‘De­tec­tive fic­tion is not taken se­ri­ously’

Tehelka - - FICTION - Tar­quin Hall

BRI­TISH writer Tar­quin Hall, 42, is the cre­ator of Vish Puri, a Delhi-based Pun­jabi de­tec­tive. He talks to JANANI GANESAN about his three­book se­ries, writ­ing about mod­ern In­dia, and pri­vate in­ves­ti­ga­tors in Delhi.

What are the ori­gins of Vish Puri?

One day, I just won­dered, “You are an idiot, why don’t you write

a de­tec­tive novel set it in to­day’s Delhi.” I sat down with a note­book and the sec­ond name I wrote down was Vish Puri. I had no idea where the plot was headed. In Chap­ter 3, some­one shoots at Puri. I had no idea who was shoot­ing. I was sure I was not sup­posed to do it this way. I don’t start a book with a who­dun­nit. I start off say­ing I want to talk about the Harid­war pan­dits or the caste sys­tem.

Who is Vish Puri based on? He is a com­pos­ite. Most Pun­jabi men in their 50s, from that back­ground, are a bit pompous, a bit full of them­selves, charm­ing of­ten, street-wise. They like khana and the sound of their voice.

What put you on the path of de­tec­tive fic­tion? When I moved to Delhi, I wrote an ar­ti­cle about real de­tec­tives. One gets the im­pres­sion that (in the West) pri­vate de­tec­tives are fol­low­ing housewives and hus­bands. But here they are into ev­ery­thing. One of them told me how he went un­der­cover in a nude colony in Goa. One was in­ves­ti­gat­ing a woman who’d killed her hus­band. There is no reg­u­la­tory body to over­see de­tec­tives. Putting bugs in peo­ple’s houses and hir­ing peo­ple to in­fil­trate, that’s the kind of amaz­ing stuff they do.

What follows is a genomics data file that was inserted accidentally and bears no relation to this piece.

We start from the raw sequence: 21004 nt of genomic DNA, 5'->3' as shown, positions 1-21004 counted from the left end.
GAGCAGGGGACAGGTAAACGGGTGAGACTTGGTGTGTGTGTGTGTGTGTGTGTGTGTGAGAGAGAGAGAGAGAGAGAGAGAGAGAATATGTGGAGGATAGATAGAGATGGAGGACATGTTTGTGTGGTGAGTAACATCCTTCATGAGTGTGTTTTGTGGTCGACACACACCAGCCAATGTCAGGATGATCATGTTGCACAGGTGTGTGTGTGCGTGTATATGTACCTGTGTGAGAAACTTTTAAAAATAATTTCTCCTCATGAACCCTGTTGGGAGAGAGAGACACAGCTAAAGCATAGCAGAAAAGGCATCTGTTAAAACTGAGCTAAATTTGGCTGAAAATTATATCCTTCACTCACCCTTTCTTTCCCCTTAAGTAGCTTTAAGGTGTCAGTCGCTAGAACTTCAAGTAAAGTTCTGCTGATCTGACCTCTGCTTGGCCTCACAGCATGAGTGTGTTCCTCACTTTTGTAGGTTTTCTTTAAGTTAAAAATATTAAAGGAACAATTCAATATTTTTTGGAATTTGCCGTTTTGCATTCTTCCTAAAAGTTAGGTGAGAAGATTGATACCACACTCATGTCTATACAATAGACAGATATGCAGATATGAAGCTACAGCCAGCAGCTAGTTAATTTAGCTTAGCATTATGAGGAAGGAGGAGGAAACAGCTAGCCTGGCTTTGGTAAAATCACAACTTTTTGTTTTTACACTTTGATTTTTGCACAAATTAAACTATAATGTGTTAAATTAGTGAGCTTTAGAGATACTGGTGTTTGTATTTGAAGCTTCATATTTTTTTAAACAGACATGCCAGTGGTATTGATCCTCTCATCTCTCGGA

Is it tough for a Bri­tish au­thor to set a de­tec­tive novel here? The cases that crop up here re­mind me a bit about Sher­lock Holmes in Vic­to­rian London. You sud­denly had a lot of peo­ple liv­ing in very small ar­eas, very in­dus­tri­alised and a lot of mi­grant pop­u­la­tion. There was a lot of un­usual crime. Delhi is sprawl­ing out in all di­rec­tions. If you’re an av­er­age per­son and your child dis­ap­pears, there is not a lot you can do. I wanted to write about In­dia to­day and present it to the rest of the world, the mid­dle-class In­dia.

What about In­dian readers? I was ter­ri­fied when it was sup­posed to be pub­lished in In­dia. I re­ally didn’t know what In­di­ans would make of it. Peo­ple are sen­si­tive and can take of­fence eas­ily. It is dif­fi­cult, es­pe­cially when you are a for­eign au­thor pok­ing fun, it could back­fire. Not a lot of In­dian writ­ers use hu­mour. De­tec­tive fic­tion is not taken se­ri­ously here. It is not high­brow enough. But there is an aw­ful lot of de­tec­tive fic­tion in other In­dian lan­guages sim­i­lar to Bri­tain’s penny-dread­fuls.

How do you cap­ture de­tails of a place in your book? I spent a week in Su­rat where I learnt that the largest di­a­mond

‘One feels in the West, de­tec­tives fol­low housewives and hus­bands. Here they do ev­ery­thing’

pol­ish­ing and cut­ting in­dus­try ex­ists. And it is amaz­ing to look at hun­dreds and hun­dreds of guys sit­ting to­gether, cut­ting di­a­monds. The whole sys­tem of men trav­el­ling back and forth from Mum­bai and Su­rat, car­ry­ing di­a­monds in trains. Noth­ing like that ex­ists in the Western world any­more.

What de­tail from this evening would you put in your book? This food court is in­ter­est­ing. It has av­er­age In­dian food, ter­ri­ble Chi­nese and very bad pizza. It is funny to see who goes for what. I have never seen a for­eigner in there eat­ing pani puri.

The third in­stal­ment in the Vish Puri se­ries, The Case of the Deadly But­ter Chicken, will be re­leased in July in In­dia

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